If you’ve been stressed out for the last several days or weeks because you were preparing for this day, consider trying something new next year: re-focus on what Christmas really is about. Before this becomes Christmas past, set aside the distractions and look around you. Return to the manger, Follow the star.
Merry Christmas, Everyone!
Santa must have his hands full these days as he makes his famous list and checks it twice, especially keeping up with the naughty side of it. With the stories popping up in the news this past week, it’s a good thing he has all of those Elves on Shelves keeping an eye on everything- they could write a book.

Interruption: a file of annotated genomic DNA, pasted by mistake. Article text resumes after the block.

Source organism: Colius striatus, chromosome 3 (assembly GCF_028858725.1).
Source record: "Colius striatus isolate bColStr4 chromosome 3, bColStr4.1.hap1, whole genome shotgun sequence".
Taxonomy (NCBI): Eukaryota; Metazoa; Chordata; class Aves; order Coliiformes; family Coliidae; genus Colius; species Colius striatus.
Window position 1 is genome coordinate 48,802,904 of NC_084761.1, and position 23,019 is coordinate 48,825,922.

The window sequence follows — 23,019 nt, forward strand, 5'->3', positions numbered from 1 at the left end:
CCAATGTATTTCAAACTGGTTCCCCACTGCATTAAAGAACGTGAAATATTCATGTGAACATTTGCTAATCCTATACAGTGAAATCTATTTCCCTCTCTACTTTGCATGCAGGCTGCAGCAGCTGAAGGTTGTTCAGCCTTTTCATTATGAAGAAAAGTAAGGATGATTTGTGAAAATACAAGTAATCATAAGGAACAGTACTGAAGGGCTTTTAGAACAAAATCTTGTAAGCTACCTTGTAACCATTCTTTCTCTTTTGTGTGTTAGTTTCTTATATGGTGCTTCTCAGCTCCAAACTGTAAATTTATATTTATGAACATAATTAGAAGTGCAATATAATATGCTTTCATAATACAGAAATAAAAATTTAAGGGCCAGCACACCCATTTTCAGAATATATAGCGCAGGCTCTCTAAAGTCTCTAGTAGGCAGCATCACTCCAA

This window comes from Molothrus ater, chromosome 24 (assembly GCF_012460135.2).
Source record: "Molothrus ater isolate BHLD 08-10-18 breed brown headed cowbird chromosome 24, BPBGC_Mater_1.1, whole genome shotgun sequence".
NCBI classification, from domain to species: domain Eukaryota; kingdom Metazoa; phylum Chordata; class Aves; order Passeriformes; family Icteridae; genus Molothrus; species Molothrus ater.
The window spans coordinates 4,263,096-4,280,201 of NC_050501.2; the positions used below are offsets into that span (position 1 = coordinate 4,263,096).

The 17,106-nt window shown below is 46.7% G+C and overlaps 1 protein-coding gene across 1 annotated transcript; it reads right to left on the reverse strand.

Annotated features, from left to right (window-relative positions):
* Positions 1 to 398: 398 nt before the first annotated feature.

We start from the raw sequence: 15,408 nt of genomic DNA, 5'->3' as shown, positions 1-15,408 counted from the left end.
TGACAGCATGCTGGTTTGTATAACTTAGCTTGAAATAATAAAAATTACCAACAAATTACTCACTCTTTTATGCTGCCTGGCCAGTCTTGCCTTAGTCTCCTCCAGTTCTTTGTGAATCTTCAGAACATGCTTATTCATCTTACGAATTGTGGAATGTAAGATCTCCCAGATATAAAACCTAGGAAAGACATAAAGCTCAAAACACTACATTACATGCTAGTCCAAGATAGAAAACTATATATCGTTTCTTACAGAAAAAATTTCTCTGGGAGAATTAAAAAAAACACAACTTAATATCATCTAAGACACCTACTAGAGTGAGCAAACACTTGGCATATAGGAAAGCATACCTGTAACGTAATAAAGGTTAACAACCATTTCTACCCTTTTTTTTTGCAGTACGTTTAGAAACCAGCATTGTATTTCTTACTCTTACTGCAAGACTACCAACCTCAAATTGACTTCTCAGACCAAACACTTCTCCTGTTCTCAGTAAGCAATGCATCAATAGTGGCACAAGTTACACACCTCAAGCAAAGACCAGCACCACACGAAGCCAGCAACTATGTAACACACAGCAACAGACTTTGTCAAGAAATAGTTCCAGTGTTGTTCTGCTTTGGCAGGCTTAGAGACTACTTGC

Of course there are the usual anti-religion freaks that always come out this time of year, like the one parent of a child at a Little Rock, AK elementary school who didn’t want her child exposed to the religious message of “A Charlie Brown Christmas”. The Agape Church in Little Rock had invited the first and second graders at Terry Elementary School to a matinee of their production of the classic Christmas story, so this one parent sought the advice of the Arkansas Society of Freethinkers. As a result, the weekday matinee for the children was canceled, and Pastor Happy Caldwell invited parents to bring their children to one of their public performances on the weekend. It should be noted that the school received no complaints from other parents, nor did the parent with issues contact the school directly…she just went straight to the ASF. Pastor Caldwell expressed his gratitude for the support of Little Rock’s school district and said, “We regret the loss of students who will not get this particular opportunity right now, we have taken the school matinees off the table.” It’s a shame that the pastor succumbed to political correctness. I’m sure there were other schools that might have enjoyed the same opportunity, even a private school. Because of one complaining intolerant parent (who could have just kept her child at home that day), all the children will miss the opportunity for a free and entertaining show. The good pastor walks a fine line between the naughty and nice list, but for choosing to be P.C. over his principles, he goes on the naughty list along with the wacky parent and the ASF, who, if they really believed in people being able to think freely, would have let this one go by them. Everyone knows that school field trips are not mandatory, and that a group of children watching a play that contains a two-minute recital of the story of Christmas from the Bible is not the same as the government establishing a state religion. Get serious. Pastor Happy, you have to stand for something or you’ll fall for anything.